Making the Best Choices in Single-Use Tubing - Jerold Martin considers the types of tubing available to the industry and how to make an informed selection. - BioPharm International

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Making the Best Choices in Single-Use Tubing
Jerold Martin considers the types of tubing available to the industry and how to make an informed selection.


BioPharm International Supplements
Volume 26, Issue 4, pp. s24-s26

TYPES OF TUBING FOR SELECTION

The most common types of tubing used in single-use applications are silicone and thermoplastic elastomers. Silicone tubing has a long history of safe use for a broad range of bioprocess fluids, and provides high temperature and gamma radiation stability. Other benefits include flexibility, translucency, biocompatibility, and smooth bore for low adsorption and particulates. Peroxide-cured grades have been successfully used in laboratory and clinical applications, but platinum-cured silicone is preferred for single-use systems because of lower extractables. Braided grades are available for high pressure applications. Silicone tubing cannot be thermo-welded and is limited to pre-assembled systems or connections using quick-connects or sterile connectors.

For tube welding and sealing applications, thermoplastic elastomer (TPE) tubing is required. These are proprietary formulations, commonly referred to under trade names, and have a good record of safe use and are also preferred where reduced adsorption, absorption or gas permeability is desired, though they do not have the transparency of silicone tubing. Other specialty formulations of tubing are also available.

Both silicone and thermoplastic elastomeric tubing are manufactured in numerous proprietary formulations, resulting in different extractables profiles and other properties. A case study was reported several years ago on the effect of tubing material on the bubble point values of downstream sterilizing-grade filters (7). Poly(dimethlysiloxane) silicone oil leached from some grades of tubing (both silicone and thermoplastic elastomer) and was adsorbed on downstream filter surfaces. This reduced the critical surface wetting energy of the filter membranes, thus impacting post-use bubblepoint values, causing false test failures. Tubing used upstream of sterilizing filters, and infinal filling, should be considered for low silicone oil, along with other leachables.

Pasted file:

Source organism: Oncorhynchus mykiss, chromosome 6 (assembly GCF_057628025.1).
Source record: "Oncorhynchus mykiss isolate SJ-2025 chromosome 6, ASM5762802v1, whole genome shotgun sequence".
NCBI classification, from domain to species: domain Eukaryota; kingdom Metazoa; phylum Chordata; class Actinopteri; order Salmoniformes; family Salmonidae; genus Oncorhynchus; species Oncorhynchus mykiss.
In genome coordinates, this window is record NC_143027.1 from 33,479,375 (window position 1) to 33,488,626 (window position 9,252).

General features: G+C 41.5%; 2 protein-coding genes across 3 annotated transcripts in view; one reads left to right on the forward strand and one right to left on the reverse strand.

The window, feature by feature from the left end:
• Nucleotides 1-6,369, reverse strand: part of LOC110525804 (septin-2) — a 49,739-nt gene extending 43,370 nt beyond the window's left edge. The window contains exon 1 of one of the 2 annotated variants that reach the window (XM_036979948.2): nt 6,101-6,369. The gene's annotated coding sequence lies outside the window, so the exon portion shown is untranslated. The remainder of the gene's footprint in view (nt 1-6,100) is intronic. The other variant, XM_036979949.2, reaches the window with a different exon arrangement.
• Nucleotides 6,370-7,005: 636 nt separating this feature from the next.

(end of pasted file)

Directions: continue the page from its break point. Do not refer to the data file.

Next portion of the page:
It is common for new users of singleuse systems to consider choosing whatever grade of tubing they have experience with in their laboratory or clinicalbatch processes, but it is also important to consider the selection and sourcing of tubing by the single-use system integrator. It is also advantageous for integrators to limit their approved tubing sources, including inventory control, cost-efficiency, and generation of additional qualification studies (e.g., post irradiation extractables). Good integrators will also establish quality agreements for traceability and sourcing of raw materials (e.g., resins and elastomers), change notification protocols, and conduct supplier audits. Consequently, once your fluid and process requirements are defined, it can be beneficial to consider suitable grades among those already selected and qualified by the single-use system integrator.

Jerold Martin is the senior vice-president of global scientific affairs at Pall Life Sciences, Port Washington, NY, US. 516.801.9086,
Jerold is also the chairman of the board and technology committee of the Bio-Process Systems Alliance.

REFERENCES

1. BPSA, Guide to Irradiation and Sterilization of Single-use Systems (2008).

2. USP 29–NF 24 General Chapter <87>, "Biological Reactivity Tests, in vitro," 2525.

3. USP 29–NF 24 General Chapter <88>, "Biological Reactivity Tests, in vivo," 2526.

4. BPSA, Component Quality Test Matrices Guide (2007).

5. BPSA, Guides to Extractables and Leachables from Single-use Systems (2008).

6. BPSA, Guides to Extractables and Leachables from Single-use Systems (2010).

7. B.K. Meyer and D. Vargas, PDA J. Pharm. Sci. Technol. 60 (4), 248–253 (2006).


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